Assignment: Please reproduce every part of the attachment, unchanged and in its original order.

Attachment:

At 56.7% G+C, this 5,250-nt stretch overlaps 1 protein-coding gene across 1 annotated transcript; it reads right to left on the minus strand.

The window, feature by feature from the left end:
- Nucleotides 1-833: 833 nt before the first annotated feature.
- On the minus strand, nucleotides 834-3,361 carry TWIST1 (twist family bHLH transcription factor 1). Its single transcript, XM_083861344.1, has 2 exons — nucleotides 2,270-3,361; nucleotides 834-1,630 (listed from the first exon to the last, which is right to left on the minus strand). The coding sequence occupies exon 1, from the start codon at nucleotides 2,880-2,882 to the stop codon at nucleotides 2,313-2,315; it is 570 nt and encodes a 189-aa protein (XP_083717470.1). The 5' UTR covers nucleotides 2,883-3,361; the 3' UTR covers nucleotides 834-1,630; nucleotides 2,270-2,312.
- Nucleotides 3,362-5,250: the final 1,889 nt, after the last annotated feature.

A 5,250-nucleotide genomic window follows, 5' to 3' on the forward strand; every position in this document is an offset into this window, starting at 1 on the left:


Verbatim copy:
At 56.7% G+C, this 5,250-nt stretch overlaps 1 protein-coding gene across 1 annotated transcript; it reads right to left on the minus strand.

The window, feature by feature from the left end:
- Nucleotides 1-833: 833 nt before the first annotated feature.
- On the minus strand, nucleotides 834-3,361 carry TWIST1 (twist family bHLH transcription factor 1). Its single transcript, XM_083861344.1, has 2 exons — nucleotides 2,270-3,361; nucleotides 834-1,630 (listed from the first exon to the last, which is right to left on the minus strand). The coding sequence occupies exon 1, from the start codon at nucleotides 2,880-2,882 to the stop codon at nucleotides 2,313-2,315; it is 570 nt and encodes a 189-aa protein (XP_083717470.1). The 5' UTR covers nucleotides 2,883-3,361; the 3' UTR covers nucleotides 834-1,630; nucleotides 2,270-2,312.
- Nucleotides 3,362-5,250: the final 1,889 nt, after the last annotated feature.

A 5,250-nucleotide genomic window follows, 5' to 3' on the forward strand; every position in this document is an offset into this window, starting at 1 on the left: